Qualcomm announces Next-Gen Oryon CPU for Snapdragon
There has been a flurry of activity surrounding Windows on Arm in recent days.
Qualcomm has now announced the name of the CPU cores that will be used in its next-generation chips: Oryon.
Oryon central processing unit (CPU) cores will ultimately replace Kryo cores in existing Qualcomm chips. But don’t think this is merely a matter of a new moniker.
In recent years, Kryo cores have relied heavily on ARM-licensed designs for things like the Cortex-X3, Cortex-A715, and so on.
However, Qualcomm’s acquisition of Nuvia, a semiconductor designer, last year means that the CPU cores in Oryon will be developed with unique architectures.
The target is to create processors that can hold their own against the likes of Apple’s A9, AMD’s Ryzen, and Intel’s Xeon.
Notably, Qualcomm believes that the first place you see Oryon is in PC processors, even if Oryon CPU cores will eventually make their way to smartphones, automotive systems, virtual reality, and other areas.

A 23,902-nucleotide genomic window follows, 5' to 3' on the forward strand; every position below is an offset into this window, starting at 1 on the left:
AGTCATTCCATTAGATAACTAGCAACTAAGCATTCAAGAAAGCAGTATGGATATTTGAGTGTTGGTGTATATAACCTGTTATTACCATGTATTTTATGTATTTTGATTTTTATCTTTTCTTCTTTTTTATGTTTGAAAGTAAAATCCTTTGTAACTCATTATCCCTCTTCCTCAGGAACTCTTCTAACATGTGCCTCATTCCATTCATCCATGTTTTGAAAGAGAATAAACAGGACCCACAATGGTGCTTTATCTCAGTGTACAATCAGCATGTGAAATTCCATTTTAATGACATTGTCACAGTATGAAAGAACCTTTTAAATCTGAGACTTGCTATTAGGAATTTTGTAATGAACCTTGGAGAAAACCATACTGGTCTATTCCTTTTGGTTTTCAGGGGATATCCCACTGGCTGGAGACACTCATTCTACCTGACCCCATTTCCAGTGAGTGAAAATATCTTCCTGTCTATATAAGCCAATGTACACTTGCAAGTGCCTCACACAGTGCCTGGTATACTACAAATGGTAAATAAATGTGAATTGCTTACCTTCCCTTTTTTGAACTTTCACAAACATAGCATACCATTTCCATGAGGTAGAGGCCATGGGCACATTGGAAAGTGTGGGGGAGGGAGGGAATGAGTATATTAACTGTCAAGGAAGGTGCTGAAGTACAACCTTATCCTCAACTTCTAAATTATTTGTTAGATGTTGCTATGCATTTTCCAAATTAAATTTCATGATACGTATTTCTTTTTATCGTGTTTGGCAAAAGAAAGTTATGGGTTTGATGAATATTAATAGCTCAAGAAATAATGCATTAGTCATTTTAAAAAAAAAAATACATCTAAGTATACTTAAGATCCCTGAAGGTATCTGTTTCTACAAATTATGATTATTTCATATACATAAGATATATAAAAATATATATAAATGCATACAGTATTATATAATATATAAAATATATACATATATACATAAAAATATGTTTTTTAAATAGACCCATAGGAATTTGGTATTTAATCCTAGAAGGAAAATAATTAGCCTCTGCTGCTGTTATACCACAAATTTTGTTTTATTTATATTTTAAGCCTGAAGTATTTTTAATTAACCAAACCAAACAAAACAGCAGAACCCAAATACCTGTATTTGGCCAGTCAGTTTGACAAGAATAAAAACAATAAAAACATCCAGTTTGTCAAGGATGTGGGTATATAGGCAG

Computers running Windows on ARM and equipped with Qualcomm processors like the Snapdragon 8cx series are already available.
But they typically can’t keep up with PCs powered by Intel or AMD.
Software optimized for ARM chips performs smoothly, but when you launch an application written for x86 architecture, your computer may stutter due to the extra work required to run the x86 emulator.
However, that is not always the case. Even when running older software in emulation because they haven’t been updated to operate natively on Apple Silicon, Apple’s desktop and laptop chips have outperformed x86 processors in performance-per-watt for several years.
And Qualcomm’s newly acquired Nuvia firm, which will develop its Oryon central processing units. It was established by a group of people with experience improving Apple’s ARM chips.
Qualcomm has been notably quiet regarding Oryon’s expected performance thus far.
However, with all the anticipation, Qualcomm is under some pressure to ship chips that will make its processors more competitive in the PC market.